The group of symptoms with Klinefelter Syndrome was first described in 1942 by Dr. Harry Klinefelter and his coworkers. In the late 1950s other researchers indicated that males with these specific symptoms had an extra X chromosome (XXY) instead of the usual XY configuration found in males.
It appears from studies that the XXY chromosome arrangement is one of the most frequently seen genetic chromosomal variation found in humans, occurring in as many as 1:500 to 1:1000 live male births. An outstanding trait of the XXY population is the wide variability of physical characteristics and symptoms. Some show no abnormalities at all.
For those XXY's who develop Klinefelter Syndrome, typical characteristics and symptoms include:
Because XXY's often times don’t look any different from others, many remain undiagnosed their entire lives. Of course, for those who develop Klinefelter Syndrome, it is beneficial for the child to be diagnosed as soon as possible so that the learning disabilities and behavioral issues can be addressed and managed early on.
The earliest a child can be identified as having XXY is prior to birth. With the use of an amniocentesis or chorionic villus sampling (CVS), the chromosome variation can be detected. If, however, prenatal testing was not considered, the child may not be diagnosed until beginning school, where the child begins to show a delay in language skills and difficulty with reading and writing. If at that point Klinefelter Syndrome is considered, a simple blood test can confirm the syndrome.
There is no cure for Klinefelter Syndrome, therefore, treatment is symptomatic. Regular injections of the male hormone, testosterone, beginning at puberty, can have positive effects on many of the symptoms if the child is supposed to develop as male. Otherwise, estrogen is applicable. In some cases, for those who have developed excessive breast tissue, surgery may be required. As many children with Klinefelter Syndrome have speech and language difficulties, it may also be helpful to work with a speech pathologist.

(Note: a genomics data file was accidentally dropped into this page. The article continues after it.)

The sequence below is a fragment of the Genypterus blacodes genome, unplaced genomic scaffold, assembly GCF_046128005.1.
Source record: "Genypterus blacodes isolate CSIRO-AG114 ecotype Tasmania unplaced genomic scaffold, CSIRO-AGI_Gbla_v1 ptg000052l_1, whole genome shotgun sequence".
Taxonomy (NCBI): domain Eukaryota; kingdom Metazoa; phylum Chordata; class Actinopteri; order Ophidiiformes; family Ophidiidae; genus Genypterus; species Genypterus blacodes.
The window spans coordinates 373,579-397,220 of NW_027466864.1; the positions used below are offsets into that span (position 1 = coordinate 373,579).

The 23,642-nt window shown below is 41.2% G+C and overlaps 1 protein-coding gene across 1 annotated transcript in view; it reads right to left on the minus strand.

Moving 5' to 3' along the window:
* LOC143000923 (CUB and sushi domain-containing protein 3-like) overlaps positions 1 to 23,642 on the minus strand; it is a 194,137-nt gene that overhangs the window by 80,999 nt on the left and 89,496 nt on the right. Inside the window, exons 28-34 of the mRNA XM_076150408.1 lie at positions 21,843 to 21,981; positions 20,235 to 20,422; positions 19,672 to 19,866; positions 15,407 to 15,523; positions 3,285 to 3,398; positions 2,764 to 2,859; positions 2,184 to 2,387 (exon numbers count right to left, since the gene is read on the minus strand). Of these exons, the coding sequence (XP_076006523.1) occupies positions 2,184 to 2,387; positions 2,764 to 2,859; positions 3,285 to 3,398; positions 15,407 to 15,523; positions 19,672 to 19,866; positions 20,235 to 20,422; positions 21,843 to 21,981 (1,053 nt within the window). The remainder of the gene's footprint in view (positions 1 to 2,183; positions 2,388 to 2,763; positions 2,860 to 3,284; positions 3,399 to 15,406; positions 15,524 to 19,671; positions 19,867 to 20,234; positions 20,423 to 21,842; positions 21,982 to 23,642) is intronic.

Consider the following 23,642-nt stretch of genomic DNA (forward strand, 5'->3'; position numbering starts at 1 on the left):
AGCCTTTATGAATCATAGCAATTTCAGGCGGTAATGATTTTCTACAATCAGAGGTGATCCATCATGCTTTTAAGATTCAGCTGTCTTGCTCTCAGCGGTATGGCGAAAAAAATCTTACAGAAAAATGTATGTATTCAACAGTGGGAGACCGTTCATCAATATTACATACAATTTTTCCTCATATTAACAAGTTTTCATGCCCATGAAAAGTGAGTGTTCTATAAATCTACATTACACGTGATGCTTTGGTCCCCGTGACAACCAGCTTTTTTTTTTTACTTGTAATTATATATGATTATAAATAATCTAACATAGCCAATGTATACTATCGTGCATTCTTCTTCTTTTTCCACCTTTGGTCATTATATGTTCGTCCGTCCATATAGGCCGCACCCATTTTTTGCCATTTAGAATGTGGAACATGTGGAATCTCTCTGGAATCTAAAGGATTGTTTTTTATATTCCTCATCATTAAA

In terms of the child’s education, XXY's with Klinefelter Syndrome are typically well behaved in the classroom and are eager to please the teacher. However, if they are presented with material that they find difficult, they tend to withdraw. If it goes unnoticed by the teacher, the child may fall behind in the curriculum and may need to be held back a grade. Therefore, it is important, for the success of the child, to be in a small classroom where he can receive sufficient individual attention from the teacher. The child’s chances of success are even greater if the parents and school cooperate to form an individualized education plan and provide related services if necessary.
What to Expect
The adolescent years can be difficult. XXY boys with Klinefelter Syndrome tend not to be as strong or as athletic as other boys. This lack of strength and agility, combined with learning disabilities may damage self-esteem. Counseling in the adolescent years, therefore, may be necessary.
Little is known about adults with Klinefelter Syndrome. One study in particular, however, found that those with Klinefelter Syndrome were more likely to have scholastic failure, depression and other psychological problems, as well as a lack of energy and enthusiasm. However, by the time many reached their forties, most had overcome their problems. The majority of XXY's also reported that their energy and activity levels had increased, that they were more productive on the job, and that their relationships with other people had improved. The study also revealed, however, that XXY's with Klinefelter Syndrome were less likely to have been married than typical males.
Generally speaking, it is expected that if the children with Klinefelter Syndrome receive appropriate intervention, such as counseling and hormone supplements, in the early years, they can live a very full and productive life.